NSFW Lesbosexy Sunday Is Self-Tying for Stress Relief

Feature image of Maxine Azula and Mistress Lita Lecherous in Crash Pad episode 284. All of the photographs in this NSFW Sunday are from the Crash Pad. The inclusion of a visual here should not be interpreted as an assertion of the model’s gender identity or sexual orientation. If you’re a photographer or model and think your work would be a good fit for NSFW Sunday, please email carolyn at autostraddle dot com.

Welcome to NSFW Sunday!

Erykah Ohms and Tina Horn about to do a scene

Erykah Ohms and Tina Horn in Crash Pad Series episode 262

“Pleasure has always been policed, in some way or another, in cultures across the world. That’s because pleasure is, in a way, a source of resistance,” writes Julie Peters in Want, excerpted at the Establishment, later continuing:

“Women have inherited quite a history of sexual shame, terror, and torture from our ancestral grandmothers, even if we have no history of it in our own lives. It’s no wonder feeling sexual pleasure is so fraught in our time—not only have we not always felt the right to experience pleasure in the ways that work for us (thanks Freud!), but we have echoes of intergenerational trauma from a history of being tortured, murdered, and violated, at worst, and silenced, at best.

For these reasons and more, feeling pleasure isn’t just a little thing we should try to make more time for in our busy lives because it’s fun. It’s a radical act of resistance against a history of suppression and pain. Taking pleasure, whether by enjoying great sex, going dancing, eating good food, or simply having a hot cup of tea on a cool day, is an act of self-determination and choice. Our pleasure is a tool of resistance against our own oppression and suppression. Our pleasure matters.”

Maxine Azula and Mistress Lita Lecherous making out in lingerie on a bed

Maxine Azula and Mistress Lita Lecherous in Crash Pad episode 284

At Oh Joy Sex Toy, Ryan Estrada and Kim Hyun Sook interviewed Eun Hasun on how Korean courts reacted when she pranked her homophobic harassers.

5D porn is here. So is porn parody Game of Bones 2: Winter Came Everywhere. You’re welcome.

In case you need it: how to get out of your own head.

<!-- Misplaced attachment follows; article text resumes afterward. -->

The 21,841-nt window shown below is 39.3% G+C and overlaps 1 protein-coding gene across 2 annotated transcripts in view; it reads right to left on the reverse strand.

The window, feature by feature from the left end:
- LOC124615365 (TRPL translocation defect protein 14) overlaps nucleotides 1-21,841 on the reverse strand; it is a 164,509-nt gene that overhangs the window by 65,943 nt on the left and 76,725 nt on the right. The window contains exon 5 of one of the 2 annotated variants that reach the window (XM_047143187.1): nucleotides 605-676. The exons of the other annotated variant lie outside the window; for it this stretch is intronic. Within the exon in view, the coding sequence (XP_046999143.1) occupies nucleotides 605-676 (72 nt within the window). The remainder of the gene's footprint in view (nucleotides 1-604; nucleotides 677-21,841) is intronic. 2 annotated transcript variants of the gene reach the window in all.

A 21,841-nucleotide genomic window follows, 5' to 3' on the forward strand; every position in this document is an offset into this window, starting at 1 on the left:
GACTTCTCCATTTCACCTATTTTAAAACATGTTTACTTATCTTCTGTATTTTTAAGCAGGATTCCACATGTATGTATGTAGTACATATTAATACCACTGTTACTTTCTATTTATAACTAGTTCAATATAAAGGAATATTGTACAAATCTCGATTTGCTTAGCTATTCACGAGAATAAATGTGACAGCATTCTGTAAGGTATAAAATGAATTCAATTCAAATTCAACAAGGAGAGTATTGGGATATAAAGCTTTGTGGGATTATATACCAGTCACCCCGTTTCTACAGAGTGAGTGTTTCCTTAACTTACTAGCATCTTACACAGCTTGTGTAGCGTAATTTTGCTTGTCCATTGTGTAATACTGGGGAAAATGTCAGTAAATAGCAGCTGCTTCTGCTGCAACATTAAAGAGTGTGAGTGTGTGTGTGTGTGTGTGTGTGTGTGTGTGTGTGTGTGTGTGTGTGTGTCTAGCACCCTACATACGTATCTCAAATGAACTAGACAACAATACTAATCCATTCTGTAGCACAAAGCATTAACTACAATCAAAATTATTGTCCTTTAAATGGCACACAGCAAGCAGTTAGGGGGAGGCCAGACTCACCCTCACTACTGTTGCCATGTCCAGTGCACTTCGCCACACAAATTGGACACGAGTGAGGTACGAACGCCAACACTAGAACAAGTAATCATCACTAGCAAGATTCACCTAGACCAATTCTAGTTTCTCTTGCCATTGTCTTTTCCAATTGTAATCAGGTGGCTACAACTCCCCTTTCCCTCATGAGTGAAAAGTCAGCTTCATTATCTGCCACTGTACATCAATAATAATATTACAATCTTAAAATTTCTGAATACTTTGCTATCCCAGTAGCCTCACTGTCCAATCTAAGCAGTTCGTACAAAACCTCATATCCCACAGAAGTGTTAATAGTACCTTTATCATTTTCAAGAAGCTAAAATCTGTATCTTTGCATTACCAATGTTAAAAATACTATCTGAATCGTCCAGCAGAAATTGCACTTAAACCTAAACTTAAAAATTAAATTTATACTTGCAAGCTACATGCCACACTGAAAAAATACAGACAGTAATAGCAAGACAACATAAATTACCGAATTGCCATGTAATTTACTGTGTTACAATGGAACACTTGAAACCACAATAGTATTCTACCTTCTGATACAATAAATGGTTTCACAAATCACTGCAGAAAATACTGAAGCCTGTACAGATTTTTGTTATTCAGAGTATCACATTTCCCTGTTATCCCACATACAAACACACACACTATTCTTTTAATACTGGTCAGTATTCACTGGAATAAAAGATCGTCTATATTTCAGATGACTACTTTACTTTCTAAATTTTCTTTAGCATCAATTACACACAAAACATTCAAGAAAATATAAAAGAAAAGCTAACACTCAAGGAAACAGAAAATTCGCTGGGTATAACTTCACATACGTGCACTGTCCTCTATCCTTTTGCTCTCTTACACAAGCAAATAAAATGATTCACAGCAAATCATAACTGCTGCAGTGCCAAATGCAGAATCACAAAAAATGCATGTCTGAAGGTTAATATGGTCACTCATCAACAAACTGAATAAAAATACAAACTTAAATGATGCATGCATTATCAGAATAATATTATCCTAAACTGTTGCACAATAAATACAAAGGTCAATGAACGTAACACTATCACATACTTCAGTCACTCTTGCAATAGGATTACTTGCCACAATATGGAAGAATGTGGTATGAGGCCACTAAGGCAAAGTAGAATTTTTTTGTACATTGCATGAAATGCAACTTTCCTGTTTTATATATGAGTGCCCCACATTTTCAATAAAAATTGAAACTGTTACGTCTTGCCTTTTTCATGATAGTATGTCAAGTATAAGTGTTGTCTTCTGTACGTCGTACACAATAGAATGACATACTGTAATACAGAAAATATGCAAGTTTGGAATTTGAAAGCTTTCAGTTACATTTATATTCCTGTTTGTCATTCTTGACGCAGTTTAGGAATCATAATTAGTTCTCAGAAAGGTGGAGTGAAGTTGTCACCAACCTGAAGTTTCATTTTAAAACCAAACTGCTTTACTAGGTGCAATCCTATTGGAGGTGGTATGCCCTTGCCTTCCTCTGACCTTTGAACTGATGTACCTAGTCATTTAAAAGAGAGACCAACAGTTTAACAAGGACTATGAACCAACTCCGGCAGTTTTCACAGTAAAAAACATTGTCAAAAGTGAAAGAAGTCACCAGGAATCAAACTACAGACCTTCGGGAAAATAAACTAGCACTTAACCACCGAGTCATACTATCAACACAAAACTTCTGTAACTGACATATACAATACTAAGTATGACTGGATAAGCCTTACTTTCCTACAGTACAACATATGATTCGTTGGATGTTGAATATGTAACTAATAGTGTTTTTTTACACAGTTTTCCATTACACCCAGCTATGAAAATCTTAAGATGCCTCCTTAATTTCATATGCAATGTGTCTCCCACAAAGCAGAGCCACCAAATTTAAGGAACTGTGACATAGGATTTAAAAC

Here’s how to clean your sex toys.

Cosmic and Miss Yum in Crash Pad Series episode 246

“If you take away the neon spandex and a pristine studio and replace it with black lingerie and a whiff of BDSM, shibari rope bondage looks a lot like yoga,” writes Tracey Duncan on trying bondage as a way to cope with anxiety and a first time self-tying (note: try it with bondage rope, not with yarn):

“I was halfway to a panic attack and I knew I had to get my brain and body back into the present moment. I wrapped yarn around each of my ankles and tied them together. At first, it was kind of frustrating. It looked so graceful and effortless in the videos, but my hands didn’t know what to do. I had to wrap and re-wrap the yarn to get it to lay just so.

Once my ankles were bound together, I leaned back and looked. Pretty. But I started to panic. […] I was trapped, in my family’s home and in my body. What if I couldn’t get out of the knots?

I breathed slowly and fully, the way I’ve taught myself to do when I’m anxious. I carefully backtracked. The yarn untangled. I could escape. What had been constrictive bondage fell away, yarn ends tickling my toes.”

Scarleteen, an inclusive sex ed resource, turned 20! At Bitch, Mariella Mosthof writes:

“Scarleteen exists because people needed a service and Corinna, a self-described reluctant leader, provided it. They, too, were a sexually precocious child who began racking up positive sexual experiences in adolescence, and they envisioned Scarleteen as a destination for similarly precocious teens. As young people began receiving better access to good sex ed, Corinna reasoned, the site would grow more radical and progressive. But what they found was that, with the rise of purity culture and abstinence-only sex ed, the site’s readership began skewing older and less experienced. By the early 2000s, Scarleteen’s chief demographic had become young adults 18–24, often from deeply religious backgrounds, who were steeped in fear- and shame-based ideas about sex and looking for remedial content.”

Carolyn Yates is the NSFW Consultant, and was formerly the NSFW Editor (2013–2018) and Literary Editor, for Autostraddle.com. Her writing has appeared in Nylon, Refinery29, The Toast, Bitch, Xtra!, Jezebel, and elsewhere. She recently moved to Los Angeles from Montreal. Find her on twitter.

Carolyn has written 935 articles for us.

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